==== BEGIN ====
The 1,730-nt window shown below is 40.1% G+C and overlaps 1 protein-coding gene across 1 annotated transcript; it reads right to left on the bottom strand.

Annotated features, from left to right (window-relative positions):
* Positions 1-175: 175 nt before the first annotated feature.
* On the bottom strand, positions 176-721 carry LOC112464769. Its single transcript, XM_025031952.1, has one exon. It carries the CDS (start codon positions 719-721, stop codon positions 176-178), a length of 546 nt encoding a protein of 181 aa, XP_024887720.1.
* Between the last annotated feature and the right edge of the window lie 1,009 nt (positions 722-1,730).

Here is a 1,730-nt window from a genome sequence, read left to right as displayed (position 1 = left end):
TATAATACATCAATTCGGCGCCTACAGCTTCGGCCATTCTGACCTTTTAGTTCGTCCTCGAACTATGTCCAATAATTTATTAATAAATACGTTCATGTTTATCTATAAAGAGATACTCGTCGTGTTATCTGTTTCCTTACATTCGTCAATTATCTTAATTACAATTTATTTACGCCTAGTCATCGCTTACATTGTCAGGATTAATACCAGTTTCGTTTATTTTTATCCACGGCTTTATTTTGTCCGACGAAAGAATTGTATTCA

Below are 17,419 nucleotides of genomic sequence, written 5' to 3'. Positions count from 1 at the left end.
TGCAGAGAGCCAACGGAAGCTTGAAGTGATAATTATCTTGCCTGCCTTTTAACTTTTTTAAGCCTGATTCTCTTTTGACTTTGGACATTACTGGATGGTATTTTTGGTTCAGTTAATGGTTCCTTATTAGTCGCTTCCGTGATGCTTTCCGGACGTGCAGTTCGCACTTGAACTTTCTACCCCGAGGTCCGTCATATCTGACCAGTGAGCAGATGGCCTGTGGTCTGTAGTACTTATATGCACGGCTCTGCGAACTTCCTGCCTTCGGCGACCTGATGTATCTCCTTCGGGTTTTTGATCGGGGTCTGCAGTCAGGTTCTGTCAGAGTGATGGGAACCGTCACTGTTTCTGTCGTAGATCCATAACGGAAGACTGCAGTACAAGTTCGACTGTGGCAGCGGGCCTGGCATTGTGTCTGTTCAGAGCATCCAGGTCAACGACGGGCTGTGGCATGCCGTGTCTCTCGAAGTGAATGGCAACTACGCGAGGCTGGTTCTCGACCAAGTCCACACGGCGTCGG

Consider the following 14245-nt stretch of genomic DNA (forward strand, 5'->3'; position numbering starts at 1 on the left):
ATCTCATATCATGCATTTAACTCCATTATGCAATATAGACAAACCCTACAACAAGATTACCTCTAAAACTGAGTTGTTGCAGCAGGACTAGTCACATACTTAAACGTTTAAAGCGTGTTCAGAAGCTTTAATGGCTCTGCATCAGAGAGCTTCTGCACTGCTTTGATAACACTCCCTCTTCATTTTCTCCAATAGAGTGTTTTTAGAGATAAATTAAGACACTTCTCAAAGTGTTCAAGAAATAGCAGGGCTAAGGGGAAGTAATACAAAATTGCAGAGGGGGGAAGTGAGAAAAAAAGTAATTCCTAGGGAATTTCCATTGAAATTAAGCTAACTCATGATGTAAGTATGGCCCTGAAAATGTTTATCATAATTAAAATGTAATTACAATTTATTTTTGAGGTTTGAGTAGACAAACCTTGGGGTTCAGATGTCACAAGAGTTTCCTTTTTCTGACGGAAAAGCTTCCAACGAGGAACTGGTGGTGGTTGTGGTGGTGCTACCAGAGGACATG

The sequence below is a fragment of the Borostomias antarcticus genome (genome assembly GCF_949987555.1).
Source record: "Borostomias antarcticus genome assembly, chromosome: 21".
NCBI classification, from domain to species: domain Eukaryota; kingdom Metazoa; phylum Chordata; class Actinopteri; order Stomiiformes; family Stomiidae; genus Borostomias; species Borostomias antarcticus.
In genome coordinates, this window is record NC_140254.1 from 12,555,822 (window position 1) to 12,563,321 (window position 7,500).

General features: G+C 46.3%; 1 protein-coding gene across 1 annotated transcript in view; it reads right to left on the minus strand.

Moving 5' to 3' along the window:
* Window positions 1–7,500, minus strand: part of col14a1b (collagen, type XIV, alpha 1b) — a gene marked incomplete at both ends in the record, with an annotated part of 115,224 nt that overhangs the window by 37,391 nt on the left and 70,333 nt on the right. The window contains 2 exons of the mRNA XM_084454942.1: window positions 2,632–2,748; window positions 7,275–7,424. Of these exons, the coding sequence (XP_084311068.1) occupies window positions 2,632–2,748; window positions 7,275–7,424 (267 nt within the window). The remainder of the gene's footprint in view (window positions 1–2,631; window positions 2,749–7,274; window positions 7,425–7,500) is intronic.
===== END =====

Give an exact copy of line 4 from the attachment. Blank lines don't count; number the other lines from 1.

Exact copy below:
* On the bottom strand, positions 176-721 carry LOC112464769. Its single transcript, XM_025031952.1, has one exon. It carries the CDS (start codon positions 719-721, stop codon positions 176-178), a length of 546 nt encoding a protein of 181 aa, XP_024887720.1.